It would also be beneficial to consider taking magnesium oxide, pyridoxine, citrate, and IP-6. Some supplements are available that combine these substances. These include Renalstat (Rematech Nutrahealth),  Kidney Support Formula (VRP), and Kidney Stone Formula (Bio Essence). All of this together should help to minimize your patient’s risk of recurrent kidney stones.

Disclaimer: Mark Finger, MD, is Chief Executive Officer and Chief Medical Officer at Rematech Nutrahealth, makers of the Renalstat formulation.


  1. National Kidney and Urologic Diseases Information Clearinghouse. www.kidney.niddk.nih.guv/kudiseases/pubs/stonesadults.
  2. Shuster J, Jenkins A, Logan C, et al. Soft drink consumption and urinary stone recurrence: a randomized prevention trial. J Clin Epidemiol. 1992;45:911-916.
  3. Curham GC, Willett WC, Rimm EB, et al. Prospective Study of beverage use and the risk of kidney stones. Am J Epidemiol. 1996; 143 240-247. 
  4. Pak CY, Fuller C, Sakhaee K, et al. Long-term treatment of calcium nephrolithiasis with potassium citrate. J Urol. 1985;134:11-19.
  5. Lee YH, Huang WC. The efficacy of potassium citrate based medical prophylaxis for preventing upper urinary tract calculi; a midterm follow up study. J Urol. 1999;161:1453-1457.       
  6. Gershoff SN, Prien EL. Effect of daily MgOx and vitamin B6 administration to patients with recurring calcium oxalate stones. Am J Clin Nutr. 1967;20(5):393-399.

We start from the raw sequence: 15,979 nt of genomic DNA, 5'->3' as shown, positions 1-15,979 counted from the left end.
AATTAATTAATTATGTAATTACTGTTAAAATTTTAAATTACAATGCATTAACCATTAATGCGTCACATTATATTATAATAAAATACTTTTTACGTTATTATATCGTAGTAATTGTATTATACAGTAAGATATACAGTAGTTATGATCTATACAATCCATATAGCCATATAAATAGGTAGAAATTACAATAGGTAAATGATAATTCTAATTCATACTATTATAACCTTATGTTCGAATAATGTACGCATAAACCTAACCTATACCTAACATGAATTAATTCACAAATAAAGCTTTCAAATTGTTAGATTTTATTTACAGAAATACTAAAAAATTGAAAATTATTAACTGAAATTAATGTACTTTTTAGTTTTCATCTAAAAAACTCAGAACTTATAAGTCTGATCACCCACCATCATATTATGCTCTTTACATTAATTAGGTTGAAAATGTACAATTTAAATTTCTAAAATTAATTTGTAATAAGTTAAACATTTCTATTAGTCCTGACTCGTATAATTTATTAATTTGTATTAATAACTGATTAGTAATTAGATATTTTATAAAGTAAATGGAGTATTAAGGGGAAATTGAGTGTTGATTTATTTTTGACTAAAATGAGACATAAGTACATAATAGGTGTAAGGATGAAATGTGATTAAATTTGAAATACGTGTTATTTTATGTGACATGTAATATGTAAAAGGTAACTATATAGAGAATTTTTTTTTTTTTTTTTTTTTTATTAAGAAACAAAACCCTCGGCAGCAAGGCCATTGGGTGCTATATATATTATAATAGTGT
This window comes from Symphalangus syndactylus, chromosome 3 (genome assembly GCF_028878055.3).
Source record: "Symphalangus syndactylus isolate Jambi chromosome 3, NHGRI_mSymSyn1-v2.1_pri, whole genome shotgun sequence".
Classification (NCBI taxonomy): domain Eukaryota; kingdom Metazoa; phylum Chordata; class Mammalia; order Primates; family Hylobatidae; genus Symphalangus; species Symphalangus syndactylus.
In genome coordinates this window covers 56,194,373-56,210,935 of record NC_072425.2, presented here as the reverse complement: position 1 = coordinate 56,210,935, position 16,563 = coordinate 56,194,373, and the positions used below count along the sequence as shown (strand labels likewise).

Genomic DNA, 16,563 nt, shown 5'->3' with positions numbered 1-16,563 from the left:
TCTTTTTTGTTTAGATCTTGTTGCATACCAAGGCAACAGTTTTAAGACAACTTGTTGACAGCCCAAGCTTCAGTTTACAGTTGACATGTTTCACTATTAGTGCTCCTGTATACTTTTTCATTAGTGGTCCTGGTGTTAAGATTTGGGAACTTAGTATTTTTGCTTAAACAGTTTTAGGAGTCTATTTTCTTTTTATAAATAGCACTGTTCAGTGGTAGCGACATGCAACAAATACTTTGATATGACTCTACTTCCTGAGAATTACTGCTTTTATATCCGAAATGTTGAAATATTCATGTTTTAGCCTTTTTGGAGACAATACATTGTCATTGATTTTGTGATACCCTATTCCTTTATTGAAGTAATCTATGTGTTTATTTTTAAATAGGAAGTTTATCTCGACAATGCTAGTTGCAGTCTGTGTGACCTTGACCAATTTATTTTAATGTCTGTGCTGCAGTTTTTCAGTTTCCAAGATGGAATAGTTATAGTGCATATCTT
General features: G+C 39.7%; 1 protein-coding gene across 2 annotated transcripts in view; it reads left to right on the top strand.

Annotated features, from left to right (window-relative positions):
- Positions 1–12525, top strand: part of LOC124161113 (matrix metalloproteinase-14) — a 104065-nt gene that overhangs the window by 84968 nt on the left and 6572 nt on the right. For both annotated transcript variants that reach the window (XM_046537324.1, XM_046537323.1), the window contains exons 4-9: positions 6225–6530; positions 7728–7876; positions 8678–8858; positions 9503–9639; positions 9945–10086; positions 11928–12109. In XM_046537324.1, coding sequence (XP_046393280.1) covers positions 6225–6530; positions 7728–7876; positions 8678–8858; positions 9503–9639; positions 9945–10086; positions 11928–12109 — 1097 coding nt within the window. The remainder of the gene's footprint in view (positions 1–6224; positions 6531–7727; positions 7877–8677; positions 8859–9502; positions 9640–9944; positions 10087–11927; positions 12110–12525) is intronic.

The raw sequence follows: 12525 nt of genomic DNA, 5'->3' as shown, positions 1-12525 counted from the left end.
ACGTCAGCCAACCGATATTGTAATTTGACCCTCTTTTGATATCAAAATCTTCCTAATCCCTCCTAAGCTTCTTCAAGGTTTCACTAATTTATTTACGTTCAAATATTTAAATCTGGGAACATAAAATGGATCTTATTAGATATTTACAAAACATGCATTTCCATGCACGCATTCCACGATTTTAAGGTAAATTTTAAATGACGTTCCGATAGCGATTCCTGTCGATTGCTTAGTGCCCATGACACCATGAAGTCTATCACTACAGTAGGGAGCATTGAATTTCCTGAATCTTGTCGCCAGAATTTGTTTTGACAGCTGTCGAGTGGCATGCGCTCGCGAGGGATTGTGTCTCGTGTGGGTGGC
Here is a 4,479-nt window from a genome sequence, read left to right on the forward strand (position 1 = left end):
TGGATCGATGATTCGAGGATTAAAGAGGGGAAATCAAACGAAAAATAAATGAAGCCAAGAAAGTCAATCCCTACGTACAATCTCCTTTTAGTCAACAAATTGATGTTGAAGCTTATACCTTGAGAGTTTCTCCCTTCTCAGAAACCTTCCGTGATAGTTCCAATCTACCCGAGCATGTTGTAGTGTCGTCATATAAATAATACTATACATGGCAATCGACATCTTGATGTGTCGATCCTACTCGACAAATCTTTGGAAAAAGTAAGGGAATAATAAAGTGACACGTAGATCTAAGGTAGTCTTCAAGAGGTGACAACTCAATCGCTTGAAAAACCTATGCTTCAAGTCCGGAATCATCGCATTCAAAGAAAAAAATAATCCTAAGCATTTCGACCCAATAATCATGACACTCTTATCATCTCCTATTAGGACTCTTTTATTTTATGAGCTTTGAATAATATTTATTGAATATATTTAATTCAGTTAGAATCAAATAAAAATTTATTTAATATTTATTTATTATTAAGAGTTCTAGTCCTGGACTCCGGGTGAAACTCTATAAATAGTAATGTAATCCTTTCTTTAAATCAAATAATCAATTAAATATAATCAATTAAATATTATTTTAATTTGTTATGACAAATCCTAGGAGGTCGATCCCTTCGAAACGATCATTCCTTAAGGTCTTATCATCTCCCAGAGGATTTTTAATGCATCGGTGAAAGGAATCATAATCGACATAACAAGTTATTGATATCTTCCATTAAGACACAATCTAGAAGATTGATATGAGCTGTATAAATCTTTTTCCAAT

7. Prien EL, Gershoff SF. Magnesium oxide-pyridoxine therapy for recurrent calcium oxalate calculi. J Urol. 1974; 112:509-512.
  8. Ohkawa, T. Rice bran treatment for patients with hypercalciuric stones: experimental and clinical studies. J Urol. 1984;132:1140-1145.
  9. Shah PJ, Williams, G, Green NA. Idiopathic hypercalciuria: Its control with unprocessed bran. Br J Urol. 1980;52: 426-429.
  10. Ebisuno S, Morimoto S, Yoshida T, et al. Rice bran treatment for calcium stone formers with idiopathic hypercalciuria. Br J Urol. 1986;58:592-595.
  11. Hennerman PH, Benedict PH, Forbes AP, Dudley HR. Idiopathic Hypercalciuria. N Engl J Med. 1958;17:802-807.
  12. Grases F, Costa-Bauzá A. Phytate (IP-6) is a powerful agent for preventing calcifications in biological fluids: Usefulness in renal lithiasis treatment. Anticancer Res. 1999; 19(5A):3717-22.
  13. Curhan GC, Willett WC, Knight EL, Stampfer MJ. Dietary factors and the risk of incident kidney stones in younger women: Nurses’ Health Study II.  Arch Intern Med. 2004;164:885-891.